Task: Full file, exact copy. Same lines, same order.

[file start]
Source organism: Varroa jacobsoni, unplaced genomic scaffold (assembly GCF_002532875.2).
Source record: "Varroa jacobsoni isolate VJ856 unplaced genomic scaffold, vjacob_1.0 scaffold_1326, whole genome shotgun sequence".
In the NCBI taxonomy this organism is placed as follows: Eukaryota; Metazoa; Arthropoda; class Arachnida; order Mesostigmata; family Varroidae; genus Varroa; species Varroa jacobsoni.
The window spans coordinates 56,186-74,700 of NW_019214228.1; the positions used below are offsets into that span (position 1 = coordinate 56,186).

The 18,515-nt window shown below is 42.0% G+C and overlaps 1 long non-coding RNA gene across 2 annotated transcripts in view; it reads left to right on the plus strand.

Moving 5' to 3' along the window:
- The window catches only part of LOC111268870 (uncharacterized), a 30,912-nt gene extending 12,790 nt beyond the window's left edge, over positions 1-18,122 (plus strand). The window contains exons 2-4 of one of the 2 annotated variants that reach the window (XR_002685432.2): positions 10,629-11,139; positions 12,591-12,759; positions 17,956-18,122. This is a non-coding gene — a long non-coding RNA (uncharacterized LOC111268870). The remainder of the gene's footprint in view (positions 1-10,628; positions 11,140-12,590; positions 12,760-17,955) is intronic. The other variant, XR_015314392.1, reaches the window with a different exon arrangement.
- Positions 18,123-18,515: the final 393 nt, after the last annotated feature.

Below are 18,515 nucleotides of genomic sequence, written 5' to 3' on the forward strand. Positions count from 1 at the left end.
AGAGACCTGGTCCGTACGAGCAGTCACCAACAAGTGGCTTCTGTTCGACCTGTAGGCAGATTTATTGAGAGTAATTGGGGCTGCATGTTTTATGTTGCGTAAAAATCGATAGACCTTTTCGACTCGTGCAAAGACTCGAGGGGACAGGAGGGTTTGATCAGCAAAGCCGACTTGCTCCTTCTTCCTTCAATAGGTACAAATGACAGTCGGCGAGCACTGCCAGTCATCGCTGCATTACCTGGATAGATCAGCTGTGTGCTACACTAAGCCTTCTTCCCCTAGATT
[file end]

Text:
Source organism: Varroa jacobsoni, unplaced genomic scaffold (assembly GCF_002532875.2).
Source record: "Varroa jacobsoni isolate VJ856 unplaced genomic scaffold, vjacob_1.0 scaffold_1326, whole genome shotgun sequence".
In the NCBI taxonomy this organism is placed as follows: Eukaryota; Metazoa; Arthropoda; class Arachnida; order Mesostigmata; family Varroidae; genus Varroa; species Varroa jacobsoni.
The window spans coordinates 56,186-74,700 of NW_019214228.1; the positions used below are offsets into that span (position 1 = coordinate 56,186).

The 18,515-nt window shown below is 42.0% G+C and overlaps 1 long non-coding RNA gene across 2 annotated transcripts in view; it reads left to right on the plus strand.

Moving 5' to 3' along the window:
- The window catches only part of LOC111268870 (uncharacterized), a 30,912-nt gene extending 12,790 nt beyond the window's left edge, over positions 1-18,122 (plus strand). The window contains exons 2-4 of one of the 2 annotated variants that reach the window (XR_002685432.2): positions 10,629-11,139; positions 12,591-12,759; positions 17,956-18,122. This is a non-coding gene — a long non-coding RNA (uncharacterized LOC111268870). The remainder of the gene's footprint in view (positions 1-10,628; positions 11,140-12,590; positions 12,760-17,955) is intronic. The other variant, XR_015314392.1, reaches the window with a different exon arrangement.
- Positions 18,123-18,515: the final 393 nt, after the last annotated feature.

Below are 18,515 nucleotides of genomic sequence, written 5' to 3' on the forward strand. Positions count from 1 at the left end.
AGAGACCTGGTCCGTACGAGCAGTCACCAACAAGTGGCTTCTGTTCGACCTGTAGGCAGATTTATTGAGAGTAATTGGGGCTGCATGTTTTATGTTGCGTAAAAATCGATAGACCTTTTCGACTCGTGCAAAGACTCGAGGGGACAGGAGGGTTTGATCAGCAAAGCCGACTTGCTCCTTCTTCCTTCAATAGGTACAAATGACAGTCGGCGAGCACTGCCAGTCATCGCTGCATTACCTGGATAGATCAGCTGTGTGCTACACTAAGCCTTCTTCCCCTAGATT